|Tax exempt for resellers?|
| 12:29 am on Jan 24, 2008 (gmt 0)|
I have a quick question regarding sales tax.
I have my website registered in NJ under an LLC. I'm currently setting up accounts with my wholesalers, and since I'm a reseller and I have a "nj sales & use tax certificate" I'm able to get the products 'tax exempt' from my wholesaler.
So my question is do I have to charge sales tax to customers outside of NJ or International customers? I'm guessing I just have to charge sales tax in NJ since I have a physical presence in that state, but I'm not 100% sure if this is right.
| 2:40 am on Jan 24, 2008 (gmt 0)|
First, consult with your CPA or a tax attorney for the real scoop in your situation. Any random forum post (mine included) should NOT be relied on for issues like this.
My take, and operating guidelines, is that any order shipping to your home state will require you to collect and pay sales tax. That one is easy.
In some states, just by having a booth at a tradeshow for a couple days in their state during a given year gives you a physical presence in that state. So, now you will be required to pay sales tax on transactions to that state as well. I once worked at a software company on the west coast that was audited by the State of New York (yes, they sent an auditor all the way across the country). Because we had participated in at least one NY tradeshow a year, they ended up collecting sales tax on all NY transactions for the previous five or six years.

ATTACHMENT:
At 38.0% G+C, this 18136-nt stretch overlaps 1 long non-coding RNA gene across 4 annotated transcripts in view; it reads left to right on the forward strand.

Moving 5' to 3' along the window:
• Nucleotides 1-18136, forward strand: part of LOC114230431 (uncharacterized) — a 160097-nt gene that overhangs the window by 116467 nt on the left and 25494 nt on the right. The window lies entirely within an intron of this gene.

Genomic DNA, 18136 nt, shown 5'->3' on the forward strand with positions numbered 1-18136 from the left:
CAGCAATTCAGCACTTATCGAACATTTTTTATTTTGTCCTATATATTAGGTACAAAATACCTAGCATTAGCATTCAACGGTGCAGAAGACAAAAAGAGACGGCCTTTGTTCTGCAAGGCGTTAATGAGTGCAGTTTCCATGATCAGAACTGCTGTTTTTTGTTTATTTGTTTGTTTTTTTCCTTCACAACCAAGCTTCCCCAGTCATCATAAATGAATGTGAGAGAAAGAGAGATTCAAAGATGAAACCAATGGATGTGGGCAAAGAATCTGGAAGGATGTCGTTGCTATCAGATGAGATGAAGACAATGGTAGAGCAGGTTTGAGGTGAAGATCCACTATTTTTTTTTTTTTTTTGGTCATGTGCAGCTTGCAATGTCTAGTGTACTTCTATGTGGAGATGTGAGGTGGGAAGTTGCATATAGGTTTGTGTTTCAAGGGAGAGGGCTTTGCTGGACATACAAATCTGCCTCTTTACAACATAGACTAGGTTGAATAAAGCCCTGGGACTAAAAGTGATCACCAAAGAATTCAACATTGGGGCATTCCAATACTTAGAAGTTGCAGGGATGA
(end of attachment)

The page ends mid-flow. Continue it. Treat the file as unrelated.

And, if do any drop shipping with companies in other states you may have to pay them sales tax on orders to that state. We do very little drop shipping, but, if we did a drop ship from a supplier in Texas to a customer in Texas the drop shipper charges us sales tax (since we are not in Texas and do not have a Texas reseller license). Since we do very little drop shipping we don't collect sales tax on these transactions from the customer - we just eat the cost.
You will not need to collect any taxes on shipments outside the USA.
| 11:52 am on Jan 24, 2008 (gmt 0)|
Althought you will not need to collect tax on international shipments, you should inform your customers on what to expect when their package arrives.
Depending on the value of the shipment, their package may be opened, inspected by foreign customs, and assessed tax (VAT or GST/HST) and import duty. These fees will be paid by the carrier, then collected (COD) when the carrier delivers the package.
Also, the carrier can charge brokerage fees or customs clearance fees to cover their cost of brokering the package through customs, and resealing it after inspection.
You will want to give your foreign customers a heads-up that these fees are coming, and roughly how much they'll be. A suprised customer may refuse delivery, and you my end up on the losing end of a chargeback request, and left paying for shipping, return, and brokerage fees.